Our Publications

My Brother’s Keeper, or My Brother’s Creditor? (Part Three)

How Child Support Debt and Government Reimbursement Can Financially Harm Young People of Color and Their Parents and Families

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Child Support Debt in Mississippi Frustrates Economic Stability for Black Parents and Families

Parents who are behind in child support payments—called “arrears”—often owe a significant portion to the government to repay cash assistance that their child’s household received. Because African-American families are more likely than other families to have received cash assistance benefits, black parents who are court-ordered to pay child support are also more likely to owe Read More

My Brother’s Keeper, or My Brother’s Creditor? (Part Two)

An Urgent Need for Data to Track Racial Equity Outcomes In Child Support Debt Collection and Government Reimbursement

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My Brother’s Keeper, or My Brother’s Creditor? (Part One)

How Child Support Debt and Government Reimbursement Can Undermine Ladders of Opportunity for Young People of Color

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What We Want to Give Our Kids

How Child Support Debt Can Diminish Wealth-Building Opportunities for Struggling Black Fathers and Their Families

This paper shows how child support enforcement policies and practices can plunge some of society’s most economically vulnerable fathers and their families deeper into poverty. The report highlights the experiences of 35 low-income African American fathers struggling with the child support system in six cities across five states. It explores how child support can act Read More

Enhancing Safety: A Guide to Identifying Services

African American and Latina women who live in poverty – including domestic violence victims and survivors – have identified that sometimes connecting the men in their lives to social welfare services can help ease women’s burden. This new guide is a hands-on tool to help advocates find and learn about local programs that provide social support services to very low-income men. Along with the previously released paper, Enhancing Safety for Women, the Guide to Identifying Services can help agencies figure out whether connecting with a local program that provides social services to men could respond to currently unmet need among women who are victims/survivors of domestic violence.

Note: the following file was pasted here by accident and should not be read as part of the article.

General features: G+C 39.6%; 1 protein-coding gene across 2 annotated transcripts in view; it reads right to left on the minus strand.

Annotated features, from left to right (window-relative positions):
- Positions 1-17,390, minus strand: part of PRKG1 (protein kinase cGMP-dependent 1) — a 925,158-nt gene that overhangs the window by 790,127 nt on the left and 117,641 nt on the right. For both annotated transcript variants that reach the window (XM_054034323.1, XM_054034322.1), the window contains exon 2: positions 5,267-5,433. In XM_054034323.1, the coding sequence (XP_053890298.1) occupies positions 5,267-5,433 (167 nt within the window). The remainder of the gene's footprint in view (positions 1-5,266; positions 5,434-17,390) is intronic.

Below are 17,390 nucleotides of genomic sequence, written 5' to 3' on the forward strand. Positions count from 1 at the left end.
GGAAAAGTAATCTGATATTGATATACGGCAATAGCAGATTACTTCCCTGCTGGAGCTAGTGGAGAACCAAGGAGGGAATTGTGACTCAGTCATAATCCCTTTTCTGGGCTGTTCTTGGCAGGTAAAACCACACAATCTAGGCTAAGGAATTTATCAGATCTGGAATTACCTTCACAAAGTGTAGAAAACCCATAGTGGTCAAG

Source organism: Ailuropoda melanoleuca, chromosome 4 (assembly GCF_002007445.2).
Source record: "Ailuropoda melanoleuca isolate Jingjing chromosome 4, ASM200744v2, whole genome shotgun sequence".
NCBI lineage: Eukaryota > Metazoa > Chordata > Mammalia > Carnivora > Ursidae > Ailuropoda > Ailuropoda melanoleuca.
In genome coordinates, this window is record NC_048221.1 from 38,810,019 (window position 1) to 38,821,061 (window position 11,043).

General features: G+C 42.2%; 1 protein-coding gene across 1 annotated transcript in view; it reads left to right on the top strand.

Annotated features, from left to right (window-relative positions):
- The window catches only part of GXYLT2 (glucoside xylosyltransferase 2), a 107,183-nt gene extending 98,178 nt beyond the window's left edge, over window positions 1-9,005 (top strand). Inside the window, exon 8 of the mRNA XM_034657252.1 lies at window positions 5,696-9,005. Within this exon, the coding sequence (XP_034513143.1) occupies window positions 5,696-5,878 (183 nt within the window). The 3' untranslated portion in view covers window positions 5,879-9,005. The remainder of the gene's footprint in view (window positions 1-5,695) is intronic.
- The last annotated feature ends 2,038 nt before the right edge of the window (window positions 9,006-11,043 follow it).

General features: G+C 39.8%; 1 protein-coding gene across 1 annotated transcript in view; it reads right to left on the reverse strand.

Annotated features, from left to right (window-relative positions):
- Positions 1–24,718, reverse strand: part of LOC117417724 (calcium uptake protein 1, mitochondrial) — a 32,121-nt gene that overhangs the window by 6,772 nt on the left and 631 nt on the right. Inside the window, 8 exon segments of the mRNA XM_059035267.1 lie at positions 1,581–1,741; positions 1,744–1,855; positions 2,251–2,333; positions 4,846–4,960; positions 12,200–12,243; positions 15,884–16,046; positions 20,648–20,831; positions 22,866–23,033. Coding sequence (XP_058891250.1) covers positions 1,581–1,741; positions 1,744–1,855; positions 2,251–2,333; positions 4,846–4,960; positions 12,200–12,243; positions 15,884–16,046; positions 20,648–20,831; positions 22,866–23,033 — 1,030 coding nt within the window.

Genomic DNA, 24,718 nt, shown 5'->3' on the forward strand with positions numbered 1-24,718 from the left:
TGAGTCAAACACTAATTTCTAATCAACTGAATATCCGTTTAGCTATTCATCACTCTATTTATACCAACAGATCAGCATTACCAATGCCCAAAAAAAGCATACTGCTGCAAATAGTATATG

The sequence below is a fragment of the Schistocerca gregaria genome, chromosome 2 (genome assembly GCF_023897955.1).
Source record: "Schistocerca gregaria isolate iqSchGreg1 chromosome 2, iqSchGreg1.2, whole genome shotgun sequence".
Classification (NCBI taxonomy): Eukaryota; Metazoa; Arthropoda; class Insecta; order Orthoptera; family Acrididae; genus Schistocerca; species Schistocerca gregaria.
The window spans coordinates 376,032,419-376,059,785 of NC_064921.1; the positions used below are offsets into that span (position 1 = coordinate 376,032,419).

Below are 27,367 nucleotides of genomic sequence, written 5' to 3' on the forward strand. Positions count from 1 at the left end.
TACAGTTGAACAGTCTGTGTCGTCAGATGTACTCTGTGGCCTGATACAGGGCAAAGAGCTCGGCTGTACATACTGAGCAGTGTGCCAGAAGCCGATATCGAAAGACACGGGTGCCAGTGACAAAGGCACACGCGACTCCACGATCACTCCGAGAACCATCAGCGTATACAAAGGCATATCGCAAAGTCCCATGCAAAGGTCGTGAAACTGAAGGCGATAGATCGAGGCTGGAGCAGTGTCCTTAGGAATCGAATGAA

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Noncustodial Parents, and Child Support & EITC Policy

Are We Moving Families Toward Economic Security?

This paper examines how the combination of tax law (including Earned Income Tax Credits) and child support policy may impact low-income parents of color and contribute to their families financial instability. A sampling of four states suggests that noncustodial parents need to earn $32,000 to $45,000 per year in order to pay child support and maintain basic economic security.

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Enhancing Safety for Women

Communities of color, domestic violence, and social welfare services for low-income men

Focusing on low-income African American communities, Enhancing Safety considers women’s experiences of domestic violence within the broader context of their lives. It discusses economic needs that are shared by both women and men; provides information on social welfare services for men (often called “responsible fatherhood programs”); and demonstrates that community-based programs that address the needs of low-income men of color can respond to an unmet need for some domestic violence victims.

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Domestic Violence In Context

Unmet Needs and Promising Strategies

Domestic Violence In Context is a short paper that considers how race and poverty affect the service needs of domestic violence victims and survivors. It focuses on the experiences of low-income African American women and concludes that having an openness to understanding and responding to differences in cultural context provides a solid foundation for victim-centered advocacy.

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Policy Briefing October 2012

In this issue:
– Estimated 1.5 Million African Americans May Be Unable to Vote Due to Overlap of Felonies and Legal Financial Barriers.
– Child Support Guidance Highlights Conflict Between Social Service Needs and Due Process Rights
– Fatherhood Program Survey Reveals Shift Away From Economic Security

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